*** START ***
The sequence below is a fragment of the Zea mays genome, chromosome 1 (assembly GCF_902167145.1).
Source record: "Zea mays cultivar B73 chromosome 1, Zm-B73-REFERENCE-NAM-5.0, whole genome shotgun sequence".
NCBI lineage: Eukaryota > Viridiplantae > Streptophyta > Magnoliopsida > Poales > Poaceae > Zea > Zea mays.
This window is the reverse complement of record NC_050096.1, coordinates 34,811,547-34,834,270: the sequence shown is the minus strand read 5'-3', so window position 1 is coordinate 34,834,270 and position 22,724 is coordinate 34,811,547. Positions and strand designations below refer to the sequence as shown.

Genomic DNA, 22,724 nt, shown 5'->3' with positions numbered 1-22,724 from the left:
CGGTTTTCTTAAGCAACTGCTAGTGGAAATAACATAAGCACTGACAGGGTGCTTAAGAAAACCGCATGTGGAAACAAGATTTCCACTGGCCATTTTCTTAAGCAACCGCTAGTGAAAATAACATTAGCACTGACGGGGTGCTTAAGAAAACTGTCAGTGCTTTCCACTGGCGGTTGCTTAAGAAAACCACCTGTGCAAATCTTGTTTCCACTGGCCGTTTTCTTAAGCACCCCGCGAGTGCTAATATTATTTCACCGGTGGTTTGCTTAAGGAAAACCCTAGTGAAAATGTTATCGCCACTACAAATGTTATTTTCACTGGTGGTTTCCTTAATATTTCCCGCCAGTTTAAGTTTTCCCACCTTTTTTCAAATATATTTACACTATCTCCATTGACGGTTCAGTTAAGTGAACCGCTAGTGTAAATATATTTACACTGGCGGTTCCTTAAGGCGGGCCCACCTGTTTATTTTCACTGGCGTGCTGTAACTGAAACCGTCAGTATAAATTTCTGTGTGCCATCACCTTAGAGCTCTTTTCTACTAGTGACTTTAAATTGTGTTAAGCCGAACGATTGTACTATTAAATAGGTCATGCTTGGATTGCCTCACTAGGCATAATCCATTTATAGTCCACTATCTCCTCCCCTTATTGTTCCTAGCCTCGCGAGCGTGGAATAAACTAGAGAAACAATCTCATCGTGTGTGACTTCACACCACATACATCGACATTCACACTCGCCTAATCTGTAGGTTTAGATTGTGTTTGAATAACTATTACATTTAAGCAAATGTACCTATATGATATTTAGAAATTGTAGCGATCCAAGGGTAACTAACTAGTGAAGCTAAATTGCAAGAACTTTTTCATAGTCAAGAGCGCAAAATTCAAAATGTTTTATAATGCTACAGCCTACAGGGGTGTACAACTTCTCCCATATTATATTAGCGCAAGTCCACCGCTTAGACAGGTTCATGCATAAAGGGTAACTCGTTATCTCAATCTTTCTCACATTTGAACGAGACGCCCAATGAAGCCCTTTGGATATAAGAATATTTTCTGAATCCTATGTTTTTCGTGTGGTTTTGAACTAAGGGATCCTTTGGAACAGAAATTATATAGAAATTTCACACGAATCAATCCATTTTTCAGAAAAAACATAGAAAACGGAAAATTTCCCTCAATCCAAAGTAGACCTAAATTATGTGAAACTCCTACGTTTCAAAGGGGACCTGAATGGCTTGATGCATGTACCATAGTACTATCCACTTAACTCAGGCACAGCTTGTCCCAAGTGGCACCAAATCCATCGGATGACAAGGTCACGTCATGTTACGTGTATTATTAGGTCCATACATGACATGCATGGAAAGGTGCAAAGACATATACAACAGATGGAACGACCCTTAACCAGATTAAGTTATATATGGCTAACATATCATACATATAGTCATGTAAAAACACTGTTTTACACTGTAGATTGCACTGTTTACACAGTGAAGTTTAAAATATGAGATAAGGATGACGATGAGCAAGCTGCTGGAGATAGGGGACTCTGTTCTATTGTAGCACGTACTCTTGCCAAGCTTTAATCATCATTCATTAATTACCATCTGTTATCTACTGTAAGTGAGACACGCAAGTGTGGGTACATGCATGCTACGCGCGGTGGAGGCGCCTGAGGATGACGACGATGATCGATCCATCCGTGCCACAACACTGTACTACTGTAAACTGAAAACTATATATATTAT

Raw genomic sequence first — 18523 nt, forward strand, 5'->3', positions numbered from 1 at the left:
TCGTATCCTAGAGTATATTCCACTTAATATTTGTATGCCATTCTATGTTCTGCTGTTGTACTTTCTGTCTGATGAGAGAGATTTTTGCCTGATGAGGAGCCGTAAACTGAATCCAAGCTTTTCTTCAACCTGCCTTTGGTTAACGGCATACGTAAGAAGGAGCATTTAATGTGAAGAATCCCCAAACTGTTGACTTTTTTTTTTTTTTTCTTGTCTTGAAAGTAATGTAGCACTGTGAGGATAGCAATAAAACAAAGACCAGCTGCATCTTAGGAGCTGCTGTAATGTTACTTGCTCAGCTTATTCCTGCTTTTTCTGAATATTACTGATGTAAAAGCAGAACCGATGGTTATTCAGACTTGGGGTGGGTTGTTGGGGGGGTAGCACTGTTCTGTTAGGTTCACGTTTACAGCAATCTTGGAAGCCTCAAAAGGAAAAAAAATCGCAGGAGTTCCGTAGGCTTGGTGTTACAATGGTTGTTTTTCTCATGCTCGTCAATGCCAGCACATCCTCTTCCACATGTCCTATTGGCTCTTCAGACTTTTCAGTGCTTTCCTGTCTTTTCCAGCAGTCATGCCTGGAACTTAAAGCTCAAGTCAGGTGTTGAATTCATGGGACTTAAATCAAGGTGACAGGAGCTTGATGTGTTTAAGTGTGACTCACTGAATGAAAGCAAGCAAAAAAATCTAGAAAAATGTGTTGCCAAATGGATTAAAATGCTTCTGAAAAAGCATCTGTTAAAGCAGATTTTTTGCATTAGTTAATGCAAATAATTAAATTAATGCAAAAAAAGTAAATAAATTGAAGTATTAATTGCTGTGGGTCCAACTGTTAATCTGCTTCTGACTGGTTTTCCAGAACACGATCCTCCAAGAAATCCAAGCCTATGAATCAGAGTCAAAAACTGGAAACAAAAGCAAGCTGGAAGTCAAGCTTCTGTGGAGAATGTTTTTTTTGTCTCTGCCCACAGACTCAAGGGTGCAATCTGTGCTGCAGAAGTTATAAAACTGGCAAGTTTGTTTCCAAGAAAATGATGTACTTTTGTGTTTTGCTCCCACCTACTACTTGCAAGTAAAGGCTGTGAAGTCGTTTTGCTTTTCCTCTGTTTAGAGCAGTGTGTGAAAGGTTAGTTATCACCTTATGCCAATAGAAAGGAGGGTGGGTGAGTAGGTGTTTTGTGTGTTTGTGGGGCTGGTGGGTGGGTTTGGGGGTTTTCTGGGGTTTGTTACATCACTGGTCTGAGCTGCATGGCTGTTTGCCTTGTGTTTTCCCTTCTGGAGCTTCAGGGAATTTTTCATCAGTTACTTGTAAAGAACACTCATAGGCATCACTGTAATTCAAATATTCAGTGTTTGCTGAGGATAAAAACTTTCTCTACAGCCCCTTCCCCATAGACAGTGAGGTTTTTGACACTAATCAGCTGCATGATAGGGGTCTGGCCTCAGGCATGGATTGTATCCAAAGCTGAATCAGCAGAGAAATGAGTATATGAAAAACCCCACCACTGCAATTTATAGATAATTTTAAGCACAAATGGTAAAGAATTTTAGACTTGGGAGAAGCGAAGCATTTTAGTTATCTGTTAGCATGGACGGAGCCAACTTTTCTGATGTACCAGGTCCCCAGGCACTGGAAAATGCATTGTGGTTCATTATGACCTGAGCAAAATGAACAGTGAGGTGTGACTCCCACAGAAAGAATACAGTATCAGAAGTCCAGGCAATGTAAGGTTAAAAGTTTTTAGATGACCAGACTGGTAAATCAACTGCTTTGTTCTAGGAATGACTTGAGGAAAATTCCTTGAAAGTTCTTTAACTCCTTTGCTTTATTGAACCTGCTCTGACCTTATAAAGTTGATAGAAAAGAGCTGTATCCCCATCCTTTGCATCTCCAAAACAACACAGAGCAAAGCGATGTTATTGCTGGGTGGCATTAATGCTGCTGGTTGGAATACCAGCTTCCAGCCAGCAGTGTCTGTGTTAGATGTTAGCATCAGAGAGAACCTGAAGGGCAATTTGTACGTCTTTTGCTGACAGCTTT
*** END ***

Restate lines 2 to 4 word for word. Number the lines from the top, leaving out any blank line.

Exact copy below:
Source record: "Zea mays cultivar B73 chromosome 1, Zm-B73-REFERENCE-NAM-5.0, whole genome shotgun sequence".
NCBI lineage: Eukaryota > Viridiplantae > Streptophyta > Magnoliopsida > Poales > Poaceae > Zea > Zea mays.
This window is the reverse complement of record NC_050096.1, coordinates 34,811,547-34,834,270: the sequence shown is the minus strand read 5'-3', so window position 1 is coordinate 34,834,270 and position 22,724 is coordinate 34,811,547. Positions and strand designations below refer to the sequence as shown.